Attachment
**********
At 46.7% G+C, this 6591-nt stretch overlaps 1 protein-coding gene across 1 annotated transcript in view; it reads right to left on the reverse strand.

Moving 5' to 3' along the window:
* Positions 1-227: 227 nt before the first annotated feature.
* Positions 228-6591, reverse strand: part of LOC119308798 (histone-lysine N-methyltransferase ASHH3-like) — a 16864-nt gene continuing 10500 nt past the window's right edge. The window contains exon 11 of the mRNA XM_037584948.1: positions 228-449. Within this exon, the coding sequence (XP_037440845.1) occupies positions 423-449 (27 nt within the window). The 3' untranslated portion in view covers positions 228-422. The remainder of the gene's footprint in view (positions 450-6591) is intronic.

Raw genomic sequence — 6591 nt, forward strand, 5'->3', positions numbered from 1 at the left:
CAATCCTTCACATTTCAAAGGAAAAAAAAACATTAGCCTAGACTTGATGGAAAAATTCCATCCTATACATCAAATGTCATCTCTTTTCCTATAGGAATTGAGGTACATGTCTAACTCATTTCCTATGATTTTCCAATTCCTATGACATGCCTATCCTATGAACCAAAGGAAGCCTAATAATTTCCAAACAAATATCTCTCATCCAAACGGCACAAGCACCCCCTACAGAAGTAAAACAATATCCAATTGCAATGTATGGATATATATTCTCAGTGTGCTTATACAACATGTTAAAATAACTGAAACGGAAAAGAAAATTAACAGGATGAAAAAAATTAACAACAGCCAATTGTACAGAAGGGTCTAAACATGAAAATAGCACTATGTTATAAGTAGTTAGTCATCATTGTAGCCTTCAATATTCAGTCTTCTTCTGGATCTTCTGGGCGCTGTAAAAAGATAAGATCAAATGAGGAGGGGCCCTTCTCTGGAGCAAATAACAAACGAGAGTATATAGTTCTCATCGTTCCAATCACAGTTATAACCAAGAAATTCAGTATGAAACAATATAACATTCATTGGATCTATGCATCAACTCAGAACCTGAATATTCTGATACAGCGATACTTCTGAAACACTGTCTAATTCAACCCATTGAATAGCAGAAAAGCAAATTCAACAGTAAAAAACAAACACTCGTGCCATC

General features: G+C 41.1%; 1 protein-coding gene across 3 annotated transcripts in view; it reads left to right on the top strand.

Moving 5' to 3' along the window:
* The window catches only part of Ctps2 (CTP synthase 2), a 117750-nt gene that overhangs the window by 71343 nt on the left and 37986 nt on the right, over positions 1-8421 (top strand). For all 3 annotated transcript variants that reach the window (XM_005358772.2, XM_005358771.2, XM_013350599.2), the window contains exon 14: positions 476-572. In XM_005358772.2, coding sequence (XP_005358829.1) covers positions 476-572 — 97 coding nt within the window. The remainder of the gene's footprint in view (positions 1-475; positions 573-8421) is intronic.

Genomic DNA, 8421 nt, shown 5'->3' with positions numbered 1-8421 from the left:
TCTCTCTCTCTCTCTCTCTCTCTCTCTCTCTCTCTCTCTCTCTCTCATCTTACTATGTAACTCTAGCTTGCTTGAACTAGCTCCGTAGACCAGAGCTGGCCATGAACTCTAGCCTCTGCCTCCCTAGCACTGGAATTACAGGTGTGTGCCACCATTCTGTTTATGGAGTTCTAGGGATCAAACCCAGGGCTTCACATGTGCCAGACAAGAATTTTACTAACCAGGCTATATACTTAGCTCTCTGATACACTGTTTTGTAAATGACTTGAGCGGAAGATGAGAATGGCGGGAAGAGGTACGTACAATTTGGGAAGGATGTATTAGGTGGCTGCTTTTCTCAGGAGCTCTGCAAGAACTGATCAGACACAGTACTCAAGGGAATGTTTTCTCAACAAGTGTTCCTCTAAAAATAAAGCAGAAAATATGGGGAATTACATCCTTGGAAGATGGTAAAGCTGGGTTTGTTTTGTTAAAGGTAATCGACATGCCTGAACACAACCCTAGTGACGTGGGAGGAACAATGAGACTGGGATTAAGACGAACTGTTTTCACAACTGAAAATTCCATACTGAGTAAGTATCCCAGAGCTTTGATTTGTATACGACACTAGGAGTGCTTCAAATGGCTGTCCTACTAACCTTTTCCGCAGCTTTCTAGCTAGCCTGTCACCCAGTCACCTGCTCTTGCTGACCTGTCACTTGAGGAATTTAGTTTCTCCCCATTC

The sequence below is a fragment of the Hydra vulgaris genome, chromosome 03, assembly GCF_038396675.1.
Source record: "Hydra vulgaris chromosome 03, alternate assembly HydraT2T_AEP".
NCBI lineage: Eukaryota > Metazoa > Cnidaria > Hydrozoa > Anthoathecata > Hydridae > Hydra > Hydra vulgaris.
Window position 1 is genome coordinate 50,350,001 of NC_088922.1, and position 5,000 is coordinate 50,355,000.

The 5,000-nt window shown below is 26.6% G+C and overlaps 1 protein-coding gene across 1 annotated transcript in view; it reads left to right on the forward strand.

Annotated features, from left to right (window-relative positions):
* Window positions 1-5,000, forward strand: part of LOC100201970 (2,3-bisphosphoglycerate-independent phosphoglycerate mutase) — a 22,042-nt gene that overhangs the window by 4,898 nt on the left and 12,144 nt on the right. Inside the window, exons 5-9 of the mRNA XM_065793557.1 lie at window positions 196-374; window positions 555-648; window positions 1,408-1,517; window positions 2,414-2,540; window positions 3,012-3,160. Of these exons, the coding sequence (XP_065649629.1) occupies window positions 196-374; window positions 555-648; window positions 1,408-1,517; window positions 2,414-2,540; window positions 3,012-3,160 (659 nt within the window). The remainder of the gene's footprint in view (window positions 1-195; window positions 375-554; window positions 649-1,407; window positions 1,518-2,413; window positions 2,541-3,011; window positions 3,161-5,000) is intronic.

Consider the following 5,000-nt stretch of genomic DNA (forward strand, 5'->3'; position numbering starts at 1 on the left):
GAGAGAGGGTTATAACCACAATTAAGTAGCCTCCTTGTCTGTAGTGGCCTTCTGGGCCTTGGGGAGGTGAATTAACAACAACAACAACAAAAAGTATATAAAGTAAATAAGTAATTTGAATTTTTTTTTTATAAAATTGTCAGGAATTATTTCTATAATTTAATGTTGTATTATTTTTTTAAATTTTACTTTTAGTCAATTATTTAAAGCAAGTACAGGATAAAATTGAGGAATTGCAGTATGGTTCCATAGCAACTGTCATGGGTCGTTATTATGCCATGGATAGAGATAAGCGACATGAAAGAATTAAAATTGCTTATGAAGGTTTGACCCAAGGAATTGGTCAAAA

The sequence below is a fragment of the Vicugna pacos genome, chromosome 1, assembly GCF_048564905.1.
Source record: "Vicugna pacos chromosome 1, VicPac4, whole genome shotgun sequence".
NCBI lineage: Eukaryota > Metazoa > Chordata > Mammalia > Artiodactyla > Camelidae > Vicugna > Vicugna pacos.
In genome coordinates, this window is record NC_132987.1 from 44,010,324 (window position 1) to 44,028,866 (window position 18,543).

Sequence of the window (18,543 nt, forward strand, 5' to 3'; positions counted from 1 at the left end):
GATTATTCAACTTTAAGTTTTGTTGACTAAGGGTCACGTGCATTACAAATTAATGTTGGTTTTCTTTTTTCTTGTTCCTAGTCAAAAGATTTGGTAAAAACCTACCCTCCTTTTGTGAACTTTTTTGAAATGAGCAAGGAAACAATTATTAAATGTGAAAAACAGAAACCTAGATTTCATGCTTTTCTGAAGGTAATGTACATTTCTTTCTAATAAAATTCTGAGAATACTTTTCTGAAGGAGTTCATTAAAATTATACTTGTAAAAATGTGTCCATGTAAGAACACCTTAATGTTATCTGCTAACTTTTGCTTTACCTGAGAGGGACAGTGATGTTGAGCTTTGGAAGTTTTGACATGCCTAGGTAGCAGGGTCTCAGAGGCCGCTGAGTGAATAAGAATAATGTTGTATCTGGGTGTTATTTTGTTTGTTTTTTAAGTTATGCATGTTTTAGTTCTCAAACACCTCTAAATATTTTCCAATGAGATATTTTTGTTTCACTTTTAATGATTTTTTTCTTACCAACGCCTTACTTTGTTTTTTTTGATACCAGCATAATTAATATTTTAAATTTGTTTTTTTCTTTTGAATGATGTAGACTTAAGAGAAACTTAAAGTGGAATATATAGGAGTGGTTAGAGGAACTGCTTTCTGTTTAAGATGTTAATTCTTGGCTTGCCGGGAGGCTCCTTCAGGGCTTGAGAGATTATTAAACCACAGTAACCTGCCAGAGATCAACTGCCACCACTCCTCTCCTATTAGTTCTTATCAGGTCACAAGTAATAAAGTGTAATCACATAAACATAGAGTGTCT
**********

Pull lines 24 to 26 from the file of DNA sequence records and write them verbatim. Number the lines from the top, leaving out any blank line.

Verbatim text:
In genome coordinates, this window is record NC_132987.1 from 44,010,324 (window position 1) to 44,028,866 (window position 18,543).

Sequence of the window (18,543 nt, forward strand, 5' to 3'; positions counted from 1 at the left end):
GATTATTCAACTTTAAGTTTTGTTGACTAAGGGTCACGTGCATTACAAATTAATGTTGGTTTTCTTTTTTCTTGTTCCTAGTCAAAAGATTTGGTAAAAACCTACCCTCCTTTTGTGAACTTTTTTGAAATGAGCAAGGAAACAATTATTAAATGTGAAAAACAGAAACCTAGATTTCATGCTTTTCTGAAGGTAATGTACATTTCTTTCTAATAAAATTCTGAGAATACTTTTCTGAAGGAGTTCATTAAAATTATACTTGTAAAAATGTGTCCATGTAAGAACACCTTAATGTTATCTGCTAACTTTTGCTTTACCTGAGAGGGACAGTGATGTTGAGCTTTGGAAGTTTTGACATGCCTAGGTAGCAGGGTCTCAGAGGCCGCTGAGTGAATAAGAATAATGTTGTATCTGGGTGTTATTTTGTTTGTTTTTTAAGTTATGCATGTTTTAGTTCTCAAACACCTCTAAATATTTTCCAATGAGATATTTTTGTTTCACTTTTAATGATTTTTTTCTTACCAACGCCTTACTTTGTTTTTTTTGATACCAGCATAATTAATATTTTAAATTTGTTTTTTTCTTTTGAATGATGTAGACTTAAGAGAAACTTAAAGTGGAATATATAGGAGTGGTTAGAGGAACTGCTTTCTGTTTAAGATGTTAATTCTTGGCTTGCCGGGAGGCTCCTTCAGGGCTTGAGAGATTATTAAACCACAGTAACCTGCCAGAGATCAACTGCCACCACTCCTCTCCTATTAGTTCTTATCAGGTCACAAGTAATAAAGTGTAATCACATAAACATAGAGTGTCT